some say in tenure appointments.
Jordan quoted a Canadian Association of
University Teachers publication which said: "It is
unfair to involve students voluntarily or
involuntarily in university political policies and the
like. '
"Students do not have sufficient experience to
make meaningful decisions in these matters."
Jordan then re-emphasized the care given
tenure considerations and the importance of this
caution.
"The university cannot gamble on the teacher's
promise or his personality but upon his work," he
said.
"In thirty years we want to be sure that he is
not giving the same lectures on the same material.
Progressiveness is essential."
Jordan was then questioned as to the
democracy of the tenure considerations.
"Democracy is not the answer to the question
of evaluating tenure qualifications, he said. Under
the given system, the committee has the
responsibility of evaluating and using such criteria as
judgment of colleagues, ability to stimulate
scholarship, and reputation over a period of time
among students."
Gage   might  be  refused
Students inquired whether or not Jordan
believed that professors who currently held tenure
exemplified these traits.
He replied: "There are variations among
teachers from the highest to the lowest levels.
"This may sound bizarre but I think if
administration president Walter Gage were to apply
for a teaching position in the mathematics
department in 1970, he might be turned down."
Jordan concluded by stating that unfinished
manuscripts of the applicants were considered in the
evaluation and that both Mayne and Powell would
receive favorable letters of recommendation from
the department.
He emphasized that there is no stigma attached
to the failure to obtain tenure at this university,
giving the example that UBC's English department
had tried unsuccessfully to obtain as a faculty
member an individual who had recently been
refused tenure at another university.
Two members of the English department, Ian-
Ross and William Tallman, presented a different
viewpoint to council.
"Some view tenure as embalming the dead,
however, I view it as becoming a full member of a
department," said Ross.
"I believe that professors Mayne and Powell
have not been given a fair shake."
Council   passed   a   motion!
Student council agreed with the latter two
speakers, and passed a motion accordingly.
The motion read: "Moved that a review
committee investigate both the proceedures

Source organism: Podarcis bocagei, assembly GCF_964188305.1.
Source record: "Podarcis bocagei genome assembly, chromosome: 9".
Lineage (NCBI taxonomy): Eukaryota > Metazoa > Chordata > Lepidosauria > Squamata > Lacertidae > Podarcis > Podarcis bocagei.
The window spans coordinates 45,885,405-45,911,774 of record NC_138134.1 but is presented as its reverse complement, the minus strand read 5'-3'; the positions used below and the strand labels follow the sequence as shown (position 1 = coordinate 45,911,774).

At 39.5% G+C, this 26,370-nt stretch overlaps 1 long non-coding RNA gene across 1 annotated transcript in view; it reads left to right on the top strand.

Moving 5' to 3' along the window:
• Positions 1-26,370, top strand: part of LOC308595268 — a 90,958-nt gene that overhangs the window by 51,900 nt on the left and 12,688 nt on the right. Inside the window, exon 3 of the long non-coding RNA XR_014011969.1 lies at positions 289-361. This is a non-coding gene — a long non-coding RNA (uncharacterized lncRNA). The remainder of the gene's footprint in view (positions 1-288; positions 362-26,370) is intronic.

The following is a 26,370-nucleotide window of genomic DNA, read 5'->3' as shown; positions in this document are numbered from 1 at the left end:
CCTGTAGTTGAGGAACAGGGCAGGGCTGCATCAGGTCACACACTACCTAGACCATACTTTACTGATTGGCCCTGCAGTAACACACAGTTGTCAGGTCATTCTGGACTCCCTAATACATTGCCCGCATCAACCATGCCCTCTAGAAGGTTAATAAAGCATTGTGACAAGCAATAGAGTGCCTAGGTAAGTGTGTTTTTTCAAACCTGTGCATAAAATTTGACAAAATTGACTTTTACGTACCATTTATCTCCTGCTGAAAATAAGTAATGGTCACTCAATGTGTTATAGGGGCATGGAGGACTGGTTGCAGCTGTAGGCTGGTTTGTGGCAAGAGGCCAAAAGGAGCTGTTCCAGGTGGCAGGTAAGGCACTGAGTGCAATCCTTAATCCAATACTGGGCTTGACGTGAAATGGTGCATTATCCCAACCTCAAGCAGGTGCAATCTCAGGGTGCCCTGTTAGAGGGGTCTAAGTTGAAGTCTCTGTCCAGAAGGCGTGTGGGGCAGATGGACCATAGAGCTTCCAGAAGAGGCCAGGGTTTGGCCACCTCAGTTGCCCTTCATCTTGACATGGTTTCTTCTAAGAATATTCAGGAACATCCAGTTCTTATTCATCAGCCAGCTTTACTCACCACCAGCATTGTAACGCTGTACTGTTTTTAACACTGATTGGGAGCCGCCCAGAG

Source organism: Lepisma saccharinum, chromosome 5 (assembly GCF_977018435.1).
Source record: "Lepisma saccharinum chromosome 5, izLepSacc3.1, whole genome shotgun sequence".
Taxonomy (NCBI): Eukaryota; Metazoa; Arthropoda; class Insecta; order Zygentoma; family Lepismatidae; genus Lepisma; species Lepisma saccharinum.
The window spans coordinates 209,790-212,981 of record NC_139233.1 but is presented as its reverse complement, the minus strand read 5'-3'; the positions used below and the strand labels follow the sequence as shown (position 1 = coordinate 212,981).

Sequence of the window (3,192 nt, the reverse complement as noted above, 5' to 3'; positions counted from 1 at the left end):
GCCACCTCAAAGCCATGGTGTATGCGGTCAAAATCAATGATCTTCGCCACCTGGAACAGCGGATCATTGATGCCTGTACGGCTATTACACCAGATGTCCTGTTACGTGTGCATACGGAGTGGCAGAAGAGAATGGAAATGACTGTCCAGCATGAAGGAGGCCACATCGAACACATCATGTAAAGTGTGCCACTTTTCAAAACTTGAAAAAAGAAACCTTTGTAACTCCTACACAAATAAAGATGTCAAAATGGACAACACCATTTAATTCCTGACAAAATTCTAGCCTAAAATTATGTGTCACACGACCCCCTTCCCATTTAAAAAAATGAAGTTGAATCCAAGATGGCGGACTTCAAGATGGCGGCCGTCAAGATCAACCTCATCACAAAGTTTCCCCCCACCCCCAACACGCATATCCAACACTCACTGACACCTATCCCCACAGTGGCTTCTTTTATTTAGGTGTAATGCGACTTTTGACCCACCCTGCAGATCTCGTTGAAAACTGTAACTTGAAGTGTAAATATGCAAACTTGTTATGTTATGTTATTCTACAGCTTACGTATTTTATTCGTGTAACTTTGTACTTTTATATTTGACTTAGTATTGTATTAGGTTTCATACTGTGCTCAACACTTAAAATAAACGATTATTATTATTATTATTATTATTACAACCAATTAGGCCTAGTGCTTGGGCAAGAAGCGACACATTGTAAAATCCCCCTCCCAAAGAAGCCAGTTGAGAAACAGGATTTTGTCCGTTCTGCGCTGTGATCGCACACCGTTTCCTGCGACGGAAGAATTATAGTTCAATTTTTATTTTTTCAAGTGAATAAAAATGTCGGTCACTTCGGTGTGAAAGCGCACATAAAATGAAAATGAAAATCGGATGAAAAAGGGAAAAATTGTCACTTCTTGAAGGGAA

governing the tenure hearings for Brian Mayne and
David Powell and the qualifications for tenure of
these two men.
"The committee should consist of members of
English departments outside of this university
competent to judge the academic and teaching
qualifications of Mayne and Powell."
Many AMS bureaucratic posts open
Attention all budding bureaucrats!
The Alma Mater Society has a number of
positions, open in all campus committees for which
all general students may apply.
The AMS assistant positions which are open are
as follows: co-ordinator of activities' assistants
(seven students needed), ombudsman's assistant
(one student), external affairs officer's assistants
(five students), secretary's assistants (two students),
public relations assistants (two students) and
assistant treasurers (several students).
The committee positions which are open are as
followes: winter sports centre management (two
positions open), SUB management (six positions),
discipline (four positions), elections (five students)
eligibility (four students) and finance (four students
needed).
The following standing committees need
chairman; academic activities, Canadian university
service overseas, community visitation,
homecoming, intramurals, speakers, special events
and performing arts.
The remaining committees which have positions
open are: Brock art (several students needed), SUB
art (several students), bookstore (four students),
traffic and parking, (four students) and finally, the
men's athletic committee (one student needed).
For further information call at the AMS offices
or see AMS secretary-elect Anne Clarkson in SUB
248. Written applications should be submitted to
Clarkson no later than noon, March 23.
QUELSTIOM?
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SUB Rm. 218   -   228-3706   -   SUB Box 115
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5:30, 7:30, 9:30 Friday, March  13,   1970
THE      UBYSSEY
Page 7
TACUY member pickets placement centre
—dave enns photo
UCWIC, TACUY see struggle
being taken to the streets
By GINNY GALT
The Action Committee for Unemployed Youth
and the Unemployment Citizen's Welfare
Improvement Council plan to storm welfare
minister Phil Gaglardi's office March 20.
"We've gone through legal channels and none of
them have worked. It's time for us to take our
struggle to the streets," said UCWIC representative
Jeff Marvin, arts 7.
Marvin said the UCWIC feels that Gaglardi
stands for an oppressive and fascist government
which in no way has the right and the good of the
people as its main concern.
UCWIC and TACUY are calling for meaningful
employment for everyone at union wages and
guaranteed annual incomes for people who can't
work.
"Furthermore, if jobs can't be guaranteed that
are both meaningful to the individual and society,
the person should have the right to turn the job
down and not be cut off welfare," said Marvin.
Marvin said Bennett's idea of getting people off
welfare is shipping them to "slave camps" off in the
bush where they work for $5.50 a day.
"As soon as the bush camp projects are over the
people are back on welfare, and if they don't accept
these jobs, Gaglardi is talking about cutting them
off welfare completely," Marvin said.